Paleontologic Time Travel

La Brea Tar Pits, Los Angeles

La Brea Tar pits

La Brea Tar pits2

Rancho La Brea is one of the world’s most famous fossil localities, recognized for having the largest and most diverse assemblage of extinct Ice Age plants and animals in the world. Radiometric dating of preserved wood and bones has given an age of 38,000 years for the oldest known material from the La Brea seeps, and they are still ensnaring organisms today.

The Page Museum is located next to the Rancho La Brea Tar Pits in the heart of Los Angeles. Through windows at the Page Museum Laboratory, visitors can watch bones being cleaned and repaired. Outside the Museum, in Hancock Park, life-size replicas of several extinct mammals are featured.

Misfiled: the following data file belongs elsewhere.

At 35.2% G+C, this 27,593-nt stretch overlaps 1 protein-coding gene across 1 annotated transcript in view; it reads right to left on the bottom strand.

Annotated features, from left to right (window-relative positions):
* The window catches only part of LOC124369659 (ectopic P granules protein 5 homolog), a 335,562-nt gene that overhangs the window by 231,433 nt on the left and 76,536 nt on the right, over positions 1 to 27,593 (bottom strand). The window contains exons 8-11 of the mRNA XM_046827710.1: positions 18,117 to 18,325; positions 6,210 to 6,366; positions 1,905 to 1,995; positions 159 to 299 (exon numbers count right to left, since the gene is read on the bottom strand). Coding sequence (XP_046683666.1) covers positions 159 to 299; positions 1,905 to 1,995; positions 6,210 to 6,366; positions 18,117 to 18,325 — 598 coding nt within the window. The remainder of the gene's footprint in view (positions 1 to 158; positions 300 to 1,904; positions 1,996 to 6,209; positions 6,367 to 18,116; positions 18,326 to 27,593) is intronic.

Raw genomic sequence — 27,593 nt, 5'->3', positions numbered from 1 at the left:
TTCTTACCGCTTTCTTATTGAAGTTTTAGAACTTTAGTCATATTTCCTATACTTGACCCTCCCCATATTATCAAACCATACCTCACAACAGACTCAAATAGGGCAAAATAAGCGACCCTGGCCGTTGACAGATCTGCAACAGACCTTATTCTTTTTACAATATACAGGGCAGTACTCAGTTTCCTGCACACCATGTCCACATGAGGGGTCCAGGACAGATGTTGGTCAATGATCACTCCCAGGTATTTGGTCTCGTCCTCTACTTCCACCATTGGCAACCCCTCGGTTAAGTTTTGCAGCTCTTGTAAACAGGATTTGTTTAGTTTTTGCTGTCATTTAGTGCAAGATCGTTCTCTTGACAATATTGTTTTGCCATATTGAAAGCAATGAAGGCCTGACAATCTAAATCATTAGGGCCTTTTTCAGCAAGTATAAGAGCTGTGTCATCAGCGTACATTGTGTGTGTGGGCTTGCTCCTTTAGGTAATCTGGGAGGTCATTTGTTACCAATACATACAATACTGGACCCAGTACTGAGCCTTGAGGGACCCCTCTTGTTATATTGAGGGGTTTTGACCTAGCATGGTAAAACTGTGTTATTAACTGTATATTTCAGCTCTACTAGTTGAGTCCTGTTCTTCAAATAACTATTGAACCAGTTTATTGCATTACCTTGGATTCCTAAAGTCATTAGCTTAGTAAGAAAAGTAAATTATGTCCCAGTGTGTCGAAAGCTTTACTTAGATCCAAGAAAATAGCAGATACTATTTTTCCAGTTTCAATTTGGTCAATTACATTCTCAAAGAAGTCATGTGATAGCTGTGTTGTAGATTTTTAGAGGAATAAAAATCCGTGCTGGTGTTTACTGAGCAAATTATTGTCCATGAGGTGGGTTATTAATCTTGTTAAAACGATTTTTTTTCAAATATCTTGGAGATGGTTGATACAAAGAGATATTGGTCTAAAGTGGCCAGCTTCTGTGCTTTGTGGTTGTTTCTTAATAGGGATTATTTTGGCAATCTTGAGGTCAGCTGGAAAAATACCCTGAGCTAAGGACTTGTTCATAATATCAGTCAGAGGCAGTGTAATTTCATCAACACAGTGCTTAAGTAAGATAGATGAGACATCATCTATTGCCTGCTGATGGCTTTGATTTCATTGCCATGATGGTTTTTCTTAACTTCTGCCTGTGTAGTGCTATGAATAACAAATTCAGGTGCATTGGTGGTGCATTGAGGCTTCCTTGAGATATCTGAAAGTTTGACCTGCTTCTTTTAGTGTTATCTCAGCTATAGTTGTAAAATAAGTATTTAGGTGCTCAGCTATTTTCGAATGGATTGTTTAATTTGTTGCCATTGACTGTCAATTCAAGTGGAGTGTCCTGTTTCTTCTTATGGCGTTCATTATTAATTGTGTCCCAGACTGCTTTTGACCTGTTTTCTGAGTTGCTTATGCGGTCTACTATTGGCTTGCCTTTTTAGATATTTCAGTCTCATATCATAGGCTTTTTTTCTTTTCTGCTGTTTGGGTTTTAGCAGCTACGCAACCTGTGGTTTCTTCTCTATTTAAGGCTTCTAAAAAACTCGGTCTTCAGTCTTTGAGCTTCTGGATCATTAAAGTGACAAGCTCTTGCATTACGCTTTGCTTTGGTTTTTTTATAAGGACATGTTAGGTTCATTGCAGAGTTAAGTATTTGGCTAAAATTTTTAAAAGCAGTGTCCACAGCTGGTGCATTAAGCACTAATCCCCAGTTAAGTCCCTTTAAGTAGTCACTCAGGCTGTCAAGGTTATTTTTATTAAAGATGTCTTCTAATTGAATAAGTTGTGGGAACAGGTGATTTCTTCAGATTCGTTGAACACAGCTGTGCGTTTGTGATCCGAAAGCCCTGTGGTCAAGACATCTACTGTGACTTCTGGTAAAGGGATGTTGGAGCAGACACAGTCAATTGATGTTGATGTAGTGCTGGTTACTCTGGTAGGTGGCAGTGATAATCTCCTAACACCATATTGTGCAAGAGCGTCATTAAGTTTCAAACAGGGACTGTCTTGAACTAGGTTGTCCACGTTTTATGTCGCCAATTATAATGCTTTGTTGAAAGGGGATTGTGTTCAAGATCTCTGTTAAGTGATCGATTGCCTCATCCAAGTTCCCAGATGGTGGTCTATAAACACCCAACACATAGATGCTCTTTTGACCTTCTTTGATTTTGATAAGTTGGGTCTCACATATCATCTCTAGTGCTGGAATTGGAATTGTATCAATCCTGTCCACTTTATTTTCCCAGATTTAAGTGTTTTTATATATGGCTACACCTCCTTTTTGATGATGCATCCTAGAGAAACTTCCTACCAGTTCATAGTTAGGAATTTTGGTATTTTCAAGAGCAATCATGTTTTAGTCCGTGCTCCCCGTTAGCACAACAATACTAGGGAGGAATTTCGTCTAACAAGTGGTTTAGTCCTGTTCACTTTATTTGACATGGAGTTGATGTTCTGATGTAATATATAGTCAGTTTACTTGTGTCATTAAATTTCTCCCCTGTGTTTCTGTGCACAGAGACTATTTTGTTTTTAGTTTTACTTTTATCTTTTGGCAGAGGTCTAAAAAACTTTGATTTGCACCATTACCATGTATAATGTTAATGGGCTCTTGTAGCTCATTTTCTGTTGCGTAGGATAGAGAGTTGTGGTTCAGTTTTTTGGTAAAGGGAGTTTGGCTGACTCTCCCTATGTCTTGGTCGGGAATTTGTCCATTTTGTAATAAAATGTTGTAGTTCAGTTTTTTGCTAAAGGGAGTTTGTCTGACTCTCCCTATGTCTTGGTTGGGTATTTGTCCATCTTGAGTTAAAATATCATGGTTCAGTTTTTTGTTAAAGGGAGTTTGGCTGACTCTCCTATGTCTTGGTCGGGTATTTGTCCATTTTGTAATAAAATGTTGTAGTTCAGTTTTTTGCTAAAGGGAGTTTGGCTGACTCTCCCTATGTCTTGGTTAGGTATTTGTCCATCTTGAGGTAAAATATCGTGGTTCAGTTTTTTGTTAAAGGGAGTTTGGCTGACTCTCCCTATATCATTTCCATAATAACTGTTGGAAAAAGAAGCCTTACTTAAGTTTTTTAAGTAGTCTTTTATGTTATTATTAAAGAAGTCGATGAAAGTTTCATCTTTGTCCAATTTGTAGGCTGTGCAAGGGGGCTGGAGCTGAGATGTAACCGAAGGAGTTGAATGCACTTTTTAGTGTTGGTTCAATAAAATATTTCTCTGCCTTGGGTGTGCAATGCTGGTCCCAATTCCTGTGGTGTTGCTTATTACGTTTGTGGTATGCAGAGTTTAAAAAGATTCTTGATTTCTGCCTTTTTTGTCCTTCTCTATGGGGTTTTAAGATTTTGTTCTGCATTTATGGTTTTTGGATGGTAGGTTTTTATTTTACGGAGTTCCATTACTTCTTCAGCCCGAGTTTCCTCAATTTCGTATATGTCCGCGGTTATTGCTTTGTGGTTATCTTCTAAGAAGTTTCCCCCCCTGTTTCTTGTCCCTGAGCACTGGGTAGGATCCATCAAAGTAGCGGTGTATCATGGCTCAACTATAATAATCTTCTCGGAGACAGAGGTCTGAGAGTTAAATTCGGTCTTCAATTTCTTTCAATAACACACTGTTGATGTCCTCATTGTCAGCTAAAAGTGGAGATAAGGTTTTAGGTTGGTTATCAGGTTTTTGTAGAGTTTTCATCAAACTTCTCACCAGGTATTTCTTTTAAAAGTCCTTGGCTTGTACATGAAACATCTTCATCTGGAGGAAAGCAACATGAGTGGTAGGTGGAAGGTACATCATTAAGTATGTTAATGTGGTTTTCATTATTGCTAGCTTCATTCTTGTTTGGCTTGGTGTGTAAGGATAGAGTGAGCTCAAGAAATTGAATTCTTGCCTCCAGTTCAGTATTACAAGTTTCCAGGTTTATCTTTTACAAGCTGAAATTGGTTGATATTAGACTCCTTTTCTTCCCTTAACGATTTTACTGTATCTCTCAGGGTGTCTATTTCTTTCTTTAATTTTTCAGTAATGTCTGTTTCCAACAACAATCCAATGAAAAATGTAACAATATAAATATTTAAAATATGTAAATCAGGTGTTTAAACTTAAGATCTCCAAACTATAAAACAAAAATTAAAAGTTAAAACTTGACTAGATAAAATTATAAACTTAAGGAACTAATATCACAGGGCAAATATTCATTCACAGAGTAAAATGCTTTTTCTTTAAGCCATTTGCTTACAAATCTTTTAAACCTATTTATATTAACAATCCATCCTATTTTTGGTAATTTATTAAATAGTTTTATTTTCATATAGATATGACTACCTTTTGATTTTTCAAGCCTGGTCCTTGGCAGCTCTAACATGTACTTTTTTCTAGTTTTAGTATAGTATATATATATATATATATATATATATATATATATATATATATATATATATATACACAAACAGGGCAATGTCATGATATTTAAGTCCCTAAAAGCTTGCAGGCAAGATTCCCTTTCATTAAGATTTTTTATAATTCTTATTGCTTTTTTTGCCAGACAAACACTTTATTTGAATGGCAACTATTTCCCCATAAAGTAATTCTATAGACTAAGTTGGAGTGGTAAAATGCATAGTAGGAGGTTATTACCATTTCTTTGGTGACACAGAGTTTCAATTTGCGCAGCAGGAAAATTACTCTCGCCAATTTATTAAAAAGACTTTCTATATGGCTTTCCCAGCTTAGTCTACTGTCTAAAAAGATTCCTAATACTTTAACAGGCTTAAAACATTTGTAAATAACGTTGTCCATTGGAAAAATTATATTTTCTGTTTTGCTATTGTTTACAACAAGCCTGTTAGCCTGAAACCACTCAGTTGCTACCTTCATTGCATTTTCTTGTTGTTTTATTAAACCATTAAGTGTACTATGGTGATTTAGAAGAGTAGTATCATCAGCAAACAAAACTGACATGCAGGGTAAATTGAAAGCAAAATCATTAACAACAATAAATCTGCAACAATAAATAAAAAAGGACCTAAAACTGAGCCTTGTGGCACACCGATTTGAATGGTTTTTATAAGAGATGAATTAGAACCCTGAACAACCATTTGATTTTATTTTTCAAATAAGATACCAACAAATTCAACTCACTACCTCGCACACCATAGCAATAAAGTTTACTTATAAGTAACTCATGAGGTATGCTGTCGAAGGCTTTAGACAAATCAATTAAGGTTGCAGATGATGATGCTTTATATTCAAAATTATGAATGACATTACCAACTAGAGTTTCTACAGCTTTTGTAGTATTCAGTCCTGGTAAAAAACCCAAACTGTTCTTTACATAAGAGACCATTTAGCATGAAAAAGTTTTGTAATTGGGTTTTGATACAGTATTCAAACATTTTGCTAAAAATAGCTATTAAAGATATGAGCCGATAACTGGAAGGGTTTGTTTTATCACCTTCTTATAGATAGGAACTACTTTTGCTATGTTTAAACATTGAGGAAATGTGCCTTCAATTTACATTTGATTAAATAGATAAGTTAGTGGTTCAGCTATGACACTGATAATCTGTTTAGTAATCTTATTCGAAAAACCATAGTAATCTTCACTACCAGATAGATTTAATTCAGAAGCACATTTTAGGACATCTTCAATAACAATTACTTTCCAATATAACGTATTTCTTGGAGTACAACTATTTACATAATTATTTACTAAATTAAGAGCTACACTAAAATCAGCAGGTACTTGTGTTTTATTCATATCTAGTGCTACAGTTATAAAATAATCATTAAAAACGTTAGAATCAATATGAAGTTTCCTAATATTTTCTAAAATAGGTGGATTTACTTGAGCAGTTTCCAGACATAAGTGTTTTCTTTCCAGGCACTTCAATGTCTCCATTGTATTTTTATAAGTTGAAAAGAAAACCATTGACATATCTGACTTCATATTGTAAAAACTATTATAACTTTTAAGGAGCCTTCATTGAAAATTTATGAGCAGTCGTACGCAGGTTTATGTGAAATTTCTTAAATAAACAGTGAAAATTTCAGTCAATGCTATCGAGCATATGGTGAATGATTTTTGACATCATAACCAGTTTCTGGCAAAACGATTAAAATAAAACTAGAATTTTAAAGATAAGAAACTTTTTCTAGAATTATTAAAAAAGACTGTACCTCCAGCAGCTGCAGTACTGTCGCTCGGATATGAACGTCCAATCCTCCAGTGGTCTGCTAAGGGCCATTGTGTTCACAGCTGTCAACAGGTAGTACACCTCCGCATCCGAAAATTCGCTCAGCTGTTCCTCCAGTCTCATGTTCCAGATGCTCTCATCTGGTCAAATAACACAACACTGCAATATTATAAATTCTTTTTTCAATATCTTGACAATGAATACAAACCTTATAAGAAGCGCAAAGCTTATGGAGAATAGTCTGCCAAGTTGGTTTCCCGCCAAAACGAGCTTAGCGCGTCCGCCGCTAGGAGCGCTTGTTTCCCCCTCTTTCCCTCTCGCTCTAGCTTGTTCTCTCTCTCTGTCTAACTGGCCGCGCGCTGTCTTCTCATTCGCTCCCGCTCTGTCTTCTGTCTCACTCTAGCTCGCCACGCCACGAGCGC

Sculs of the saber-toothed cat, Page Museum Los Angeles, 2008

La Brea Tar pits lab

La Brea Tar Pits lab, Page Museum Los Angeles, 2008

The collections document the Rancho La Brea biota and include some 3.5 million specimens representing over 600 species of animals and plants. The site-specific collections also include geological samples, archaeological artifacts and historical objects. The Tar Pits function as black wormholes where the past gets mingled with the future. Every day object from the past come up and new once from the present disappear inside the pits to be discovered by the next generation archaeologists. Every sample will be washed and cleaned and puzzled back together again in order to understand the future past.



future tar pits



future tar pits2